The Testaments

The Testaments

Book - 2019
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WINNER OF THE BOOKER PRIZE
LONGLISTED FOR THE SCOTIABANK GILLER PRIZE
INTERNATIONAL BESTSELLER

Margaret Atwood's dystopian masterpiece, The Handmaid's Tale, has become a modern classic--and now she brings the iconic story to a dramatic conclusion in this riveting sequel.

More than fifteen years after the events of The Handmaid's Tale, the theocratic regime of the Republic of Gilead maintains its grip on power, but there are signs it is beginning to rot from within. At this crucial moment, the lives of three radically different women converge, with potentially explosive results.

Two have grown up as part of the first generation to come of age in the new order. The testimonies of these two young women are joined by a third voice: a woman who wields power through the ruthless accumulation and deployment of secrets.

As Atwood unfolds The Testaments, she opens up the innermost workings of Gilead as each woman is forced to come to terms with who she is, and how far she will go for what she believes.

"The literary event of the year." -- The Guardian

"The international literary event of the season." -- Globe and Mail

"It's terrifying and exhilarating." --Judges of the Booker Prize 2019
Publisher: Toronto : McClelland and Stewart, ©2019.
ISBN: 9780771009433
Characteristics: x, 419 pages ;,24 cm.

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m
mclarjh
Aug 10, 2020

Very well organized; well (but not very well) written; often juvenile; and not particularly imaginative; nearly popular detective thriller.

m
Memawrayne
Jul 31, 2020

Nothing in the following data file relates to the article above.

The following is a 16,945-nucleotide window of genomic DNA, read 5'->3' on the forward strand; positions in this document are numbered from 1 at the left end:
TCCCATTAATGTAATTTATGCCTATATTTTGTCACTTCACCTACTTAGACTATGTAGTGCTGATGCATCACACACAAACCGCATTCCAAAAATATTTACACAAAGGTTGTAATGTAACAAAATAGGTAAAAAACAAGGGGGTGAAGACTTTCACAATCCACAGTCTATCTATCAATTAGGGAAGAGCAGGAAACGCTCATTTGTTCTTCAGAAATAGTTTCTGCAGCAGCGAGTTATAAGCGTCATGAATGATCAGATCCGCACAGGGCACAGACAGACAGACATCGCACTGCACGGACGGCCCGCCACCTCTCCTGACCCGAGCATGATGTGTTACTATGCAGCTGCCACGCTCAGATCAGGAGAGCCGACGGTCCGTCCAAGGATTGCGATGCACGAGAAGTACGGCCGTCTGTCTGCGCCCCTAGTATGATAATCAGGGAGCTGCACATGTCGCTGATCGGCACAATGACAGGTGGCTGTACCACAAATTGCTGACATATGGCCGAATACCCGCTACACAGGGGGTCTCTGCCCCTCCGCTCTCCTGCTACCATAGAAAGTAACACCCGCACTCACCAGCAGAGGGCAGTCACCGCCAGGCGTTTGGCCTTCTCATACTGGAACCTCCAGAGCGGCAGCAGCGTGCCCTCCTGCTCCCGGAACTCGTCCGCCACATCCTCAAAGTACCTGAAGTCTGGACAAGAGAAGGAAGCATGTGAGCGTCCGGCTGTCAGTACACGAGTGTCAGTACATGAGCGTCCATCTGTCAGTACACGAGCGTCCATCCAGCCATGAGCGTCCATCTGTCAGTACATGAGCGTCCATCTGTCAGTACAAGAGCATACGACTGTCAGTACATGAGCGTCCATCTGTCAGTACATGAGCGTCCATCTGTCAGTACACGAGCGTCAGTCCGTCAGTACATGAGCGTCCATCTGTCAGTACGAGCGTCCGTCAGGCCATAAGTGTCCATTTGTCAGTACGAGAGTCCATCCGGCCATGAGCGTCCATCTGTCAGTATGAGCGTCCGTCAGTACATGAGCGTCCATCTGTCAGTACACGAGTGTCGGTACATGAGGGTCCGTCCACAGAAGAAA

An interesting way to close and tie up most of the loose ends of the original story. By explaining that some records were destroyed or lost, all things cannot be answered but enough is revealed that the reader feels there was a fairly complete story. Something like this can happen when not enough people stand up to protect individual rights by a small group.

d
darcyhudjik
Jul 27, 2020

This novel is a wonderful follow up of The Handmaid's Tale. The story is very involved, moving, and well written.

r
rab1953
Jul 16, 2020

In spite of my admiration for Atwood’s writing and her thinking, I could not get to like The Testaments. If I’m being generous, I place it in a category of political satires like those of Jonathon Swift – the interest is in the ideas, but less so in the story line or the characters, who are cartoon caricatures instead of anything like real people.
This is disappointing in Atwood, because the characters in her other novels have depth and realistic emotions. Offred in The Handmaid’s Tale was not cartoonish, but invited readers to share in her emotions at the horror of her life. None of the three leads in The Testaments, to say nothing of the minor characters, invite empathy because they feel like sketches that an author might develop while working out the plot for a TV treatment that is not likely to be made. Was Atwood rushed into completing the book before she had time to go back and make the characters real? It feels like it.